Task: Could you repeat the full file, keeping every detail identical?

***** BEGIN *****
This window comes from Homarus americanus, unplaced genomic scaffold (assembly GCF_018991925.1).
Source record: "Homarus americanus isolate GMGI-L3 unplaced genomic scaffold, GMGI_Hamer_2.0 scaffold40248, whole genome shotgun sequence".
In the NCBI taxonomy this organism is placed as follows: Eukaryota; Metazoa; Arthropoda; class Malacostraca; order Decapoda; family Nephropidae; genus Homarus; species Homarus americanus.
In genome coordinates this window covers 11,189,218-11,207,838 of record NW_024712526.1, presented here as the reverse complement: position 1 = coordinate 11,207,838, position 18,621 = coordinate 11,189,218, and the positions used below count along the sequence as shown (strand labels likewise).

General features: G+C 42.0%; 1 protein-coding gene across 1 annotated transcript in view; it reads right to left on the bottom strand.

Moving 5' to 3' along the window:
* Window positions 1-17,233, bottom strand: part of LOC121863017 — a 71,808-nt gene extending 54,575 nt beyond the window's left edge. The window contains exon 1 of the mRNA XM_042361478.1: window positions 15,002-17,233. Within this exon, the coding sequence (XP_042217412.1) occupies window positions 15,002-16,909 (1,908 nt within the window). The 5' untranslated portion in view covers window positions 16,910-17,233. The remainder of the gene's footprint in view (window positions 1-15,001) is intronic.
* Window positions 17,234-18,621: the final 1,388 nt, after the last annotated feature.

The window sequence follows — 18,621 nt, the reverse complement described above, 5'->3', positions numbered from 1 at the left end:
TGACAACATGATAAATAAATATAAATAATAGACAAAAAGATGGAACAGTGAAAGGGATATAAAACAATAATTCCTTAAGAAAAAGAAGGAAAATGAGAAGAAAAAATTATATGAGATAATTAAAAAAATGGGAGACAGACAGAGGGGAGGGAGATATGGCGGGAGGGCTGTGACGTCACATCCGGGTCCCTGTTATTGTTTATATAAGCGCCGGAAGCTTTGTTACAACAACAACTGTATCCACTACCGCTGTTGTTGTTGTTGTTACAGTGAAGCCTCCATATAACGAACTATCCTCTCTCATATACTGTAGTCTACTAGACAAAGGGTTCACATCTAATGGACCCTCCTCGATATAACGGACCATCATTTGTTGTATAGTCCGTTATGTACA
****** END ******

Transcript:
This window comes from Homarus americanus, unplaced genomic scaffold (assembly GCF_018991925.1).
Source record: "Homarus americanus isolate GMGI-L3 unplaced genomic scaffold, GMGI_Hamer_2.0 scaffold40248, whole genome shotgun sequence".
In the NCBI taxonomy this organism is placed as follows: Eukaryota; Metazoa; Arthropoda; class Malacostraca; order Decapoda; family Nephropidae; genus Homarus; species Homarus americanus.
In genome coordinates this window covers 11,189,218-11,207,838 of record NW_024712526.1, presented here as the reverse complement: position 1 = coordinate 11,207,838, position 18,621 = coordinate 11,189,218, and the positions used below count along the sequence as shown (strand labels likewise).

General features: G+C 42.0%; 1 protein-coding gene across 1 annotated transcript in view; it reads right to left on the bottom strand.

Moving 5' to 3' along the window:
* Window positions 1-17,233, bottom strand: part of LOC121863017 — a 71,808-nt gene extending 54,575 nt beyond the window's left edge. The window contains exon 1 of the mRNA XM_042361478.1: window positions 15,002-17,233. Within this exon, the coding sequence (XP_042217412.1) occupies window positions 15,002-16,909 (1,908 nt within the window). The 5' untranslated portion in view covers window positions 16,910-17,233. The remainder of the gene's footprint in view (window positions 1-15,001) is intronic.
* Window positions 17,234-18,621: the final 1,388 nt, after the last annotated feature.

The window sequence follows — 18,621 nt, the reverse complement described above, 5'->3', positions numbered from 1 at the left end:
TGACAACATGATAAATAAATATAAATAATAGACAAAAAGATGGAACAGTGAAAGGGATATAAAACAATAATTCCTTAAGAAAAAGAAGGAAAATGAGAAGAAAAAATTATATGAGATAATTAAAAAAATGGGAGACAGACAGAGGGGAGGGAGATATGGCGGGAGGGCTGTGACGTCACATCCGGGTCCCTGTTATTGTTTATATAAGCGCCGGAAGCTTTGTTACAACAACAACTGTATCCACTACCGCTGTTGTTGTTGTTGTTACAGTGAAGCCTCCATATAACGAACTATCCTCTCTCATATACTGTAGTCTACTAGACAAAGGGTTCACATCTAATGGACCCTCCTCGATATAACGGACCATCATTTGTTGTATAGTCCGTTATGTACA